Q&A: Our biggest struggle to apply to win the Longitude Prize

Written by
Shannon Harmon

Dr. Radha Rangarajan and her team at Vitas Pharma won Discovery Award seed funding last November to help propel their research, and inevitably their future application for the Longitude Prize. Creating a truly point-of-care (POC) test, however, has proven difficult. In this Q&A Radha explains why.

Can you tell us a bit about your background and story? How did you become involved in diagnostics?

Dr. Rajinder Kumar and I co-founded the drug discovery and development company, Vitas Pharma, in Hyderabad, India in 2011 with a focus on identifying novel antibacterials to treat highly drug resistant infections. About two years ago, we realised that the compounds we take to the market will have greater clinical benefit if patients’ needs can be identified using a reliable and sensitive laboratory test. So we decided to develop companion diagnostics for our compounds. That was really the genesis of the diagnostics work at Vitas.

Why did you apply for a Discovery Award?

We have adopted a molecular technology that allows us to identify whether certain bacteria are present or not in a sample, with a simple test that does not require special training or equipment. Our technology is an “amplification technology,” meaning that the test amplifies specific regions of DNA, and if they are visible then the sample is considered positive.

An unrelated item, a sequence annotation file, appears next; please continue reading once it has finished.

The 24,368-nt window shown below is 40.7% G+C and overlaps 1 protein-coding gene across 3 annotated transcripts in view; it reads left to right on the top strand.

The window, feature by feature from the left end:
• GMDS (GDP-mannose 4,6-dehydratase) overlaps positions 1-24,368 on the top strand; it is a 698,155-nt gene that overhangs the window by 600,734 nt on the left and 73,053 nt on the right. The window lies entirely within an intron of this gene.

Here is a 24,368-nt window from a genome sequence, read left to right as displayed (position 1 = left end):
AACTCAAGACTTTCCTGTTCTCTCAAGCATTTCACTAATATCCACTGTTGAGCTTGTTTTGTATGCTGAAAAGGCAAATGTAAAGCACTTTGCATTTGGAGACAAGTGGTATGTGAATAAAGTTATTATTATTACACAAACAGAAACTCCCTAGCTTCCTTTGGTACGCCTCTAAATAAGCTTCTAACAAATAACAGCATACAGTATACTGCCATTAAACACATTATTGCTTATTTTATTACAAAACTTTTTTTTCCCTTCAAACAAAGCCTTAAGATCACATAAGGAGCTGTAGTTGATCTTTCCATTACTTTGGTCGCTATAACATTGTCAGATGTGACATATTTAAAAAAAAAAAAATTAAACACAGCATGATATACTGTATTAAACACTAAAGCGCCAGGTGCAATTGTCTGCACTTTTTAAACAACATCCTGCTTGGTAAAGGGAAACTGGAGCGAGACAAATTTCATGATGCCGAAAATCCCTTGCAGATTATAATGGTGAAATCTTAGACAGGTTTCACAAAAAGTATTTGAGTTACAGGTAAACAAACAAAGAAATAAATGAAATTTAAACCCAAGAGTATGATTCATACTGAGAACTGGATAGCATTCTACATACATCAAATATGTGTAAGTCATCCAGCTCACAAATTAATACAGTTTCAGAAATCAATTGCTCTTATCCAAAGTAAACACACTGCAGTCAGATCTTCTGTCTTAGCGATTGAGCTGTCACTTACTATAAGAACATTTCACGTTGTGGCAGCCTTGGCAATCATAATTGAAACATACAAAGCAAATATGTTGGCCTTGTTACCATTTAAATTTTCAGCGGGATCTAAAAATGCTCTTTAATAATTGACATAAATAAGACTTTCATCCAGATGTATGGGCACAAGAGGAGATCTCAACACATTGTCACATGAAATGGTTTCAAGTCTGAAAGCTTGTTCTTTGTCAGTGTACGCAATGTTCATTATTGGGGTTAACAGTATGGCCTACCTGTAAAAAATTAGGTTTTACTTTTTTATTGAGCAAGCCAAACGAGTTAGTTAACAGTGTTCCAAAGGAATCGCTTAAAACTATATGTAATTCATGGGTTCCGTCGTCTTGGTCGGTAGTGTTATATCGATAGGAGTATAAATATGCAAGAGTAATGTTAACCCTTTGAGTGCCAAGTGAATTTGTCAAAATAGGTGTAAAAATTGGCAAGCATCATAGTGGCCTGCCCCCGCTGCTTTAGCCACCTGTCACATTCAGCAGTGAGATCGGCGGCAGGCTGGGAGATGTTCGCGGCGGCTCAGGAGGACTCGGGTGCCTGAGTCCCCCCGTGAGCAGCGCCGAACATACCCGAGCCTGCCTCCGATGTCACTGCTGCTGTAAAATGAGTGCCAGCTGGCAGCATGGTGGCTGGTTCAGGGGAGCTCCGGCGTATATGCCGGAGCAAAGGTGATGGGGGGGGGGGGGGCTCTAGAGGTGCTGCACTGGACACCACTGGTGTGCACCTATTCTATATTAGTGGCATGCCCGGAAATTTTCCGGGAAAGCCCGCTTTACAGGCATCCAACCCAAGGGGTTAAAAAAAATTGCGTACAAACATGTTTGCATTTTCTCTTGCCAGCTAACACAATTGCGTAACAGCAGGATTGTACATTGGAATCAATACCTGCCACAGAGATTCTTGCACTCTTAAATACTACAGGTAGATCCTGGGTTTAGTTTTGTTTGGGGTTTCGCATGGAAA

We are working on a prototype test and needed funds for validation. If laboratory validation met our criteria for further development, our plan was then to undertake the steps needed for registration with the appropriate regulatory agencies. The Discovery Award we received is helping fund the laboratory validation efforts.

What progress have you made since you won the Discovery Award?

Our test has gone through some design changes! We are now working on a panel of tests instead of a single test. Validation of the tests against clinical isolates is ongoing. We are also evaluating how low cost automation could be introduced into the test design.

What are the biggest challenges you face in meeting the criteria to apply for the Longitude Prize?

The biggest technical challenge for us is to make our test POC. Our test requires a clinical microbiology laboratory with some basic laboratory equipment. Our aim would be to automate the different steps in performing the test, including reading the endpoint and reporting the data, which would potentially make it POC.